World markets enjoy a welcome boost as the oil price went up six percent.
After oil prices causing continued global economic concern, prices leaped up today by almost six percent, to $41.77 a barrel, in the biggest improvement seen in the past month. This came as Russia hinted that their oil production could slow down soon, with the possibility of halting production at a later date, following the meeting of global representatives to discuss production activity later this month. This news provided some welcome positivity for world markets, boosting the FTSE 100 by over one percent and also ringing in positive change on Wall Street.
In response to the oil price increase, US Treasury debt yields rose to highs not seen for nearly two months, and US stocks surged upwards. The US is now hoping for more good news next week in the shape of multiple data releases, including data for Retail Sales, Producer Inflation and Consumer Inflation, all important economic indicators for the strength of the US economy and the dollar. These figures are expected to show growth after a volatile time for US markets, where the US dollar suffered at the hands of a strengthening Japanese Yen – often a sign of wider market and economic unease. US Federal Reserve Chair, Janet Yellen, tried to reassure markets in her comments that the US economy is still on a steady course, not ruling out further interest rate hikes, but investors’ forecasts reflect caution about the impact of economic shocks worldwide.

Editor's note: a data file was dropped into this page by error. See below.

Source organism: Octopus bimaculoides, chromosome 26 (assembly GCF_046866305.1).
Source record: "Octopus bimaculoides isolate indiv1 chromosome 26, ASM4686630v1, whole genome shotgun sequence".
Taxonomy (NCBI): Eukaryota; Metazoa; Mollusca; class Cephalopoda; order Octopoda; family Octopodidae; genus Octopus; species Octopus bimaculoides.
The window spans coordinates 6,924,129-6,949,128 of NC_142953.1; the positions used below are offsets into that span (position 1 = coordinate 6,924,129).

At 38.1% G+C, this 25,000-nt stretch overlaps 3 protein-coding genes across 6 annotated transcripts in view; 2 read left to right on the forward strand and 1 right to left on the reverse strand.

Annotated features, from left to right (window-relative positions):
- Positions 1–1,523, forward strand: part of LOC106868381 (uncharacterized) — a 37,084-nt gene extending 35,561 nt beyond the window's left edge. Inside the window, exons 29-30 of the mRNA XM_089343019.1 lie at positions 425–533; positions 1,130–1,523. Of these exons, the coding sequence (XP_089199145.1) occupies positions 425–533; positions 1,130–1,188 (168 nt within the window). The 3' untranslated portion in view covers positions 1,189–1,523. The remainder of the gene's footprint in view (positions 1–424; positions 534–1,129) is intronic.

The positive impact of today’s oil price increase again highlights the interconnectivity of world markets, with the price of commodities directly affecting currency exchange rates. As the price of oil has been extremely volatile in recent weeks, so, too, have currency markets. Investors are keeping a close eye on oil performance as an indicator of global economic integrity, combining this with data on individual countries’ economic activity and comments from global policymakers to assess the risks of the ever shifting sands of world currency markets and the risks they pose to international business.